New research suggests that just like humans, fruit flies show self-awareness of their actions.

Scientists have placed tethered Drosophila melanogaster fruit flies in front of a digital display, on an air-supported ball, while recording multiple parts of their brain simultaneously.

The experiment was a kind of virtual reality scenario that allowed the flies the ability to control the position of a visual stimulus (a dark bar), or showed them replayed movies of the stimulus they were not able to control.

Researchers found that when the fly was in control there was an increase in communication between brain regions, compared to when they were just responding to the very same visual stimuli replayed.

The study conducted at the University of Queenland’s Queensland Brain Institute (QBI) was built on human research that shows different parts of the brain need to work together for attention and perception to occur effectively.

“It’s really interesting that humans and flies share the ability to focus and have attention,” said QBI’s Associate Professor Bruno van Swinderen

“The difference is that we have around 100 billion neurons, and they only have 100,000 to do pretty much the same – focus on one thing at a time and select the best course of action.”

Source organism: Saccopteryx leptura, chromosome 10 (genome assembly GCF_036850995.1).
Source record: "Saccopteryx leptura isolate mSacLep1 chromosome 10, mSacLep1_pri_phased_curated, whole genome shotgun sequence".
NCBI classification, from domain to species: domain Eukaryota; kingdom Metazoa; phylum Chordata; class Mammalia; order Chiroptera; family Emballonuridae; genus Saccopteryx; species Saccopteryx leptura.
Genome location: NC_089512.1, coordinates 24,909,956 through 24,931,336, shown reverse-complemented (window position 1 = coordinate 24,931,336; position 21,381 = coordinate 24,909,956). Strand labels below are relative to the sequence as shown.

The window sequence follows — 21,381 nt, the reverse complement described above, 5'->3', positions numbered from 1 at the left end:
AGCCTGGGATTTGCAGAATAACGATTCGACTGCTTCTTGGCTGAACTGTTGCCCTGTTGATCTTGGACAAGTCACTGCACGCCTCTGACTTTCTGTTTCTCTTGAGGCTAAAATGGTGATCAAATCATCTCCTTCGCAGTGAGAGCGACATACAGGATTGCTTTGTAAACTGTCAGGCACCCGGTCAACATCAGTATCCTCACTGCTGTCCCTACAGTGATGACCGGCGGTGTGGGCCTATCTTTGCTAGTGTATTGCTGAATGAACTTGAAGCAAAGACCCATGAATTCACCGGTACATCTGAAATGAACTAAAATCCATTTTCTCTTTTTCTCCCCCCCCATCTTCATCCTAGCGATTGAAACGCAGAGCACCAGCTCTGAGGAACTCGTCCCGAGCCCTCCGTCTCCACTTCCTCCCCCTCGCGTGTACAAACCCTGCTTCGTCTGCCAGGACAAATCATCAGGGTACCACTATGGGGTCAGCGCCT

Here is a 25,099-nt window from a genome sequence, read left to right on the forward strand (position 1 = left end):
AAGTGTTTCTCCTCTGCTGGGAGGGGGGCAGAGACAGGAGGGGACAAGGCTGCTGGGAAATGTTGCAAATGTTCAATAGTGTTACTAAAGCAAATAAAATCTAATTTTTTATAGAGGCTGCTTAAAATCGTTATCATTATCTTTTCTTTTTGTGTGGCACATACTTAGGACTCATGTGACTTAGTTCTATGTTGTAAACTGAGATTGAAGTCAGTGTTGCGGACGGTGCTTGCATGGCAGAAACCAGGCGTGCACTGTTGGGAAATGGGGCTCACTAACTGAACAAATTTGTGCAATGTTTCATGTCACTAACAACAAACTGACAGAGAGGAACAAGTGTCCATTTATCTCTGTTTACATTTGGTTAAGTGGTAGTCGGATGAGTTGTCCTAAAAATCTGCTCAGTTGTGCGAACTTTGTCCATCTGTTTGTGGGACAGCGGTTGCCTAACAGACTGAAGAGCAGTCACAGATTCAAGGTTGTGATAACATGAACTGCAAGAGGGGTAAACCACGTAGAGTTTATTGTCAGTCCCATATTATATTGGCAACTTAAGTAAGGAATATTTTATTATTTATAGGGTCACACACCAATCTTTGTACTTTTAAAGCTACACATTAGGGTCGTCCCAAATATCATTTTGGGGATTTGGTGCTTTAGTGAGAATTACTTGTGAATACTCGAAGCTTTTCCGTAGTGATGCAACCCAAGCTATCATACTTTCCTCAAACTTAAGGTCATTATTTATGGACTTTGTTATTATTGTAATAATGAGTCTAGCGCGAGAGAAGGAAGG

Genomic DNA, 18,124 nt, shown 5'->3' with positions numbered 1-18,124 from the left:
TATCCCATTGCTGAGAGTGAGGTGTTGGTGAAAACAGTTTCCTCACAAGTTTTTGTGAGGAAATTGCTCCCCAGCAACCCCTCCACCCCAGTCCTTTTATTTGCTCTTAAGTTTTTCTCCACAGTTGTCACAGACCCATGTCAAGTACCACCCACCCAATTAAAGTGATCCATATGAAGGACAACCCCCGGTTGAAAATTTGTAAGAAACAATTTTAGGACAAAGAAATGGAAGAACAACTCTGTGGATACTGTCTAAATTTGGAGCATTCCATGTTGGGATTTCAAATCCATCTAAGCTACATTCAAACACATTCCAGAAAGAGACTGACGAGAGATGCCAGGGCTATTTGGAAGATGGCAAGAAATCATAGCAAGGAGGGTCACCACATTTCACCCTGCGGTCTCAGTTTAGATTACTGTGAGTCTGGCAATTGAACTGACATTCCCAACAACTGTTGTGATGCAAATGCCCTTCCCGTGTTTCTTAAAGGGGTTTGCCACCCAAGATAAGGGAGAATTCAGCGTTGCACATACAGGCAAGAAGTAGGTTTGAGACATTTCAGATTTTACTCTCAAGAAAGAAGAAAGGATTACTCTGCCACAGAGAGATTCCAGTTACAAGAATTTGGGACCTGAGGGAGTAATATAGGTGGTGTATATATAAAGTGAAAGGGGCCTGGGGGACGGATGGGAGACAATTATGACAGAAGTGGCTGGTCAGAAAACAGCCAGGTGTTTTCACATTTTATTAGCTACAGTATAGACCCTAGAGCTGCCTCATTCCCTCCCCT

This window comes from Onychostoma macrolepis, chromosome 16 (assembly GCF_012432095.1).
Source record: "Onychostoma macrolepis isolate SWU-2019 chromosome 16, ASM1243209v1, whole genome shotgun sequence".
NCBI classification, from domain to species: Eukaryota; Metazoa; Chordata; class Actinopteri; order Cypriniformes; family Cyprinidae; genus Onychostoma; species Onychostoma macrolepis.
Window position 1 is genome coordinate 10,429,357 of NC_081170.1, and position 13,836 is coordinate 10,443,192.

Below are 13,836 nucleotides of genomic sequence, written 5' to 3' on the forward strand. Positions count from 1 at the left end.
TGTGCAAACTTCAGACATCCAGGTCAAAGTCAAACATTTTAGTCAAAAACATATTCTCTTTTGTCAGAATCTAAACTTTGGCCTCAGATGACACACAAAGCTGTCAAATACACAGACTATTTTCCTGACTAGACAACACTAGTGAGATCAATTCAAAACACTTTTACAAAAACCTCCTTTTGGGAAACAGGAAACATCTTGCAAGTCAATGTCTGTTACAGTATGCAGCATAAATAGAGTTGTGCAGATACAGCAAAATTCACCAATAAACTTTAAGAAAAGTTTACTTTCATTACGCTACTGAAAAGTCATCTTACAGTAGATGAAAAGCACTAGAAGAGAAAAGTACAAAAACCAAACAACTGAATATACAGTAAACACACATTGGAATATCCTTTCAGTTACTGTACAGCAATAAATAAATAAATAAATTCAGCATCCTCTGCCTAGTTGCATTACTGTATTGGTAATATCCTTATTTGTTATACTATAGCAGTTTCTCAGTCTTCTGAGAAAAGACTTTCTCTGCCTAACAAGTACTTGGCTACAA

The experiments showed that each fly is an individual with its own strengths, weaknesses and preferences.

“There were actually some star performers that immediately understood whether they were in control or not, and some never seemed to know the difference,” Associate Professor van Swinderen said.

“Across our research, there is always individuality between all of the animals. They all behave differently.”

One important conclusion from this research is that understanding how attention works in the brain may might require studies of how different brain regions interact, rather than only looking at one brain region at a time.

Ms Leonie Kirszenblat, a PhD student involved in the study, said the research had important implications on how to study attention in animal models.

“Traditionally, in animal models such as Drosophila, the tendency among researchers has been to try to find single brain regions responsible for different functions,” Ms Kirszenblat said.

“However, we now know that to best understand how animals attend to and respond to their environment, we need to devise methods allowing us to manipulate and observe multiple brain regions simultaneously,” she said.

“This is now possible in Drosophila, but still hard to do in many other animals.”

The research is published in The Journal of Neuroscience.